❓ Challenge 3: Getting Motivated and Engaged
Some mentees and sometimes even mentors feel that virtual mentoring sessions are not as helpful as to how they assume face-to-face meetings would be. This may lead to participants losing interest in a mentoring relationship and a general lack of engagement. All of it may result in new meetings not being scheduled regularly, no progress in the relationship and towards participants’ goals happening, and both a mentor and a mentee being disappointed at the end of a mentoring cycle.
💡 Overcoming the Challenge: Staying Motivated and Engaged
To prevent that, it is very important to set up SMART goals and objectives during the first session and stick to them. If these goals are specific, measurable, assignable, relevant, and time-based, it will be easy for both participants of a mentoring relationship to keep track of the progress and find out where there is a need for additional support or even external advice. What can be helpful is to think of a task (usually out of a mentor’s to-do list) that you both can work on together. Seeing tangible results that make everyone closer to their goals will increase everyone’s motivation. The same goes for timely praise and words of appreciation.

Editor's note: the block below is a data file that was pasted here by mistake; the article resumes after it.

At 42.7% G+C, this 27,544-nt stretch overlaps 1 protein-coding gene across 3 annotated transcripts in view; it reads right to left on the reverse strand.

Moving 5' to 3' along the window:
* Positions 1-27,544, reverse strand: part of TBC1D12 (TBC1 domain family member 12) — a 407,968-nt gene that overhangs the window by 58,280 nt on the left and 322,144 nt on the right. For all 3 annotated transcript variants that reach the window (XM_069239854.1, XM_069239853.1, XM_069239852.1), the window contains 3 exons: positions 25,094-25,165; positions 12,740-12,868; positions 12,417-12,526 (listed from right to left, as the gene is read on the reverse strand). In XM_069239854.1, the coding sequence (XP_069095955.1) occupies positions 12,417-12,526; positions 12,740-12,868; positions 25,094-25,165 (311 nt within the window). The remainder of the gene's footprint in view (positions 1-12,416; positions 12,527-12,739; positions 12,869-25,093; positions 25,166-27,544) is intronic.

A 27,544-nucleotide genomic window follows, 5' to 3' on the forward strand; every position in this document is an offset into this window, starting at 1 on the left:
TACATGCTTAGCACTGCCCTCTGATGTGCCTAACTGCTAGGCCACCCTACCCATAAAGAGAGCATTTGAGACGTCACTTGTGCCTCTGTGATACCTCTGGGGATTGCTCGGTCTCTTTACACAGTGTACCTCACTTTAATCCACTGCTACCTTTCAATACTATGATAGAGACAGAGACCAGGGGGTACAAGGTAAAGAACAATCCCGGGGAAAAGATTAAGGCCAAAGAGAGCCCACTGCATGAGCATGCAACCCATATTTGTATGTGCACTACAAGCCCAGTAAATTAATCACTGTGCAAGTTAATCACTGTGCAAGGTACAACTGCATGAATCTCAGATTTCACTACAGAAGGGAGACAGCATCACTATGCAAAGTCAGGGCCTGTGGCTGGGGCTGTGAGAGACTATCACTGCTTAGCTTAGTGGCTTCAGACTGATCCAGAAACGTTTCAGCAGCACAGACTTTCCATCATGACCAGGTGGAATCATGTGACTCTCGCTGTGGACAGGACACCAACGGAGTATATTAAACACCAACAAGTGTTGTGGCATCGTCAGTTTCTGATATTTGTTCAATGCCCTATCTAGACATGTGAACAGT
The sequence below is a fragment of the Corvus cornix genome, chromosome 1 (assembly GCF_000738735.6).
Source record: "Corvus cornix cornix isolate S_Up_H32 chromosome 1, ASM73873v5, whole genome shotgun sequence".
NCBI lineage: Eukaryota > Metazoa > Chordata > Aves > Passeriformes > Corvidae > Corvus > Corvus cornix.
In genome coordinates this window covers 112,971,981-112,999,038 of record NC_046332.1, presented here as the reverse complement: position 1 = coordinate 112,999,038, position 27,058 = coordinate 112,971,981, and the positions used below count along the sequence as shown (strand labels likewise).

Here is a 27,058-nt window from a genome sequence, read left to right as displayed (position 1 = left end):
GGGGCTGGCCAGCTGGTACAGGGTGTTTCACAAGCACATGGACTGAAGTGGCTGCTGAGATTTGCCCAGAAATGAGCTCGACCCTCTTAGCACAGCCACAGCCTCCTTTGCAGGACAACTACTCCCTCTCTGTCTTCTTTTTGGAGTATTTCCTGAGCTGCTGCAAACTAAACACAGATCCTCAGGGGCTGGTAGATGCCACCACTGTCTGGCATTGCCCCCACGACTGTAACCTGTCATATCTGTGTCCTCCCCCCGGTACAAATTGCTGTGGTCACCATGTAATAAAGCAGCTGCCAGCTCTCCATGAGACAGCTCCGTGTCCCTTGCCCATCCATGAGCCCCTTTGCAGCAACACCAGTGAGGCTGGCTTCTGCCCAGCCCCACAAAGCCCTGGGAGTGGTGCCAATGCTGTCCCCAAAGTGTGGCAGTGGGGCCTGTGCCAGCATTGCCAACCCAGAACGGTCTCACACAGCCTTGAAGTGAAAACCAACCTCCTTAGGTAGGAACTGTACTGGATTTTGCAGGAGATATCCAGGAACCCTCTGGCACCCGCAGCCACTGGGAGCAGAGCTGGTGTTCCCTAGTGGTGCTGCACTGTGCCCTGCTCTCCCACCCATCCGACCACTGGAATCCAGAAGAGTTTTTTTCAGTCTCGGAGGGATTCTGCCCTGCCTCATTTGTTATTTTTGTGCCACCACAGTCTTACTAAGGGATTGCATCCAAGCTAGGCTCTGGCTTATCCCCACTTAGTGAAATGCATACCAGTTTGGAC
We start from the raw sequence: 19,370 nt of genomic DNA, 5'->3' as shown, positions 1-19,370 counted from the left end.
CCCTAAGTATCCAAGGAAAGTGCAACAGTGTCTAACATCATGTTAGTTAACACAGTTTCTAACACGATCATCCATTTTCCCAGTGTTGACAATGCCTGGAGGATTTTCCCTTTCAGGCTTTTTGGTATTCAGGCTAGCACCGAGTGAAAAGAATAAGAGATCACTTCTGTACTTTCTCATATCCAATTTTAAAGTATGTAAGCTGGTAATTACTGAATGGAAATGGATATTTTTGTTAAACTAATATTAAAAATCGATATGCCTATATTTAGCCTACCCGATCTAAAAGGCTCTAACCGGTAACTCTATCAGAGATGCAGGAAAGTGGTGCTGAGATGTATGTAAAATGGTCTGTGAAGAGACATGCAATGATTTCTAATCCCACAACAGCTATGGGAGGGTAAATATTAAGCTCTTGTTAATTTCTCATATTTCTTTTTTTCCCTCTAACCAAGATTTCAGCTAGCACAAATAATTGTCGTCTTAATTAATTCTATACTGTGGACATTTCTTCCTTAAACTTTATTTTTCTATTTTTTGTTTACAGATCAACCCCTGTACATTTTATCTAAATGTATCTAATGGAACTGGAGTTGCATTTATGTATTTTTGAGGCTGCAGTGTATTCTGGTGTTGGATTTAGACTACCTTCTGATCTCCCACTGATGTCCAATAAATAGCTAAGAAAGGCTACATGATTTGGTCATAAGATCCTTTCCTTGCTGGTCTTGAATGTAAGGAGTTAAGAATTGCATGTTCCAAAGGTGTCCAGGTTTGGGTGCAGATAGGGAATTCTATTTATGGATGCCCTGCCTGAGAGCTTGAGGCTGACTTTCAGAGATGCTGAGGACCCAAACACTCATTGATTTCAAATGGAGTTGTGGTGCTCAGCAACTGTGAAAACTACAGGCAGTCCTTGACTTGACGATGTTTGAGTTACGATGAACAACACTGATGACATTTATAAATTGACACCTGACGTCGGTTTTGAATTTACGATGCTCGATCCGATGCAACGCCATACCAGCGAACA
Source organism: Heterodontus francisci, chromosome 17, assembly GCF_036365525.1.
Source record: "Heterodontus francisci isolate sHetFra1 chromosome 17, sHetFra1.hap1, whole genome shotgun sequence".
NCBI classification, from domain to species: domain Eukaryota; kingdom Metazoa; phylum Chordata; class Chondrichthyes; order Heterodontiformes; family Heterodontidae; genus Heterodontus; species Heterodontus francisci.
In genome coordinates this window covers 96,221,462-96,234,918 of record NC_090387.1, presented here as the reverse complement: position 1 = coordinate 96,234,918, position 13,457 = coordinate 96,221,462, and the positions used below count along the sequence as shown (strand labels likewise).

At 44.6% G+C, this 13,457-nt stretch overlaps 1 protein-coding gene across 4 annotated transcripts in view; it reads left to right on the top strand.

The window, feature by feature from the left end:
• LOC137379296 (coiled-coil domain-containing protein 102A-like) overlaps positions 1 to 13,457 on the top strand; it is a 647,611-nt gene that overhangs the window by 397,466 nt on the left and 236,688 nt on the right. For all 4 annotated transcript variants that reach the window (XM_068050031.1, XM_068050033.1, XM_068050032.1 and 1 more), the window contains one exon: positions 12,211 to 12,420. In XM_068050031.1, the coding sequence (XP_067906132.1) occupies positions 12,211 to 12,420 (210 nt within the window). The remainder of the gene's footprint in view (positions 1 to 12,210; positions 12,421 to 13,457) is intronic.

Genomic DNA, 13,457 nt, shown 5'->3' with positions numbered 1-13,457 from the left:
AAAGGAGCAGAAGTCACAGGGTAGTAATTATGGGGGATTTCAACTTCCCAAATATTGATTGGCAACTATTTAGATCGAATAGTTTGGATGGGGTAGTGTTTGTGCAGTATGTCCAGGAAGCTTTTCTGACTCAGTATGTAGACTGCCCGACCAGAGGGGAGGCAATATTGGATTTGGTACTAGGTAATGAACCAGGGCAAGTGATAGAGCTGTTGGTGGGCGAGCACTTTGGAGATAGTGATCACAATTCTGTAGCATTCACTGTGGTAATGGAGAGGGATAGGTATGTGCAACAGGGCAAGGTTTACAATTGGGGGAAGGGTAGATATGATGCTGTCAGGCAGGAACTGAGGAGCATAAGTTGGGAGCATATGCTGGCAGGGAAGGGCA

To add up, think of ways to make virtual mentoring relationships more interesting. Can both of you attend a relevant webinar, workshop, or conference? Can a mentor recommend interesting online training or courses? Can a mentee explain to a mentor some new trends? Can a mentor introduce their mentee to a colleague, a manager, an HR specialist, or even a recruiter? All of those are very easy to do online. There are various ways of benefiting from mentoring relationships, and a positive approach can help notice more benefits than drawbacks.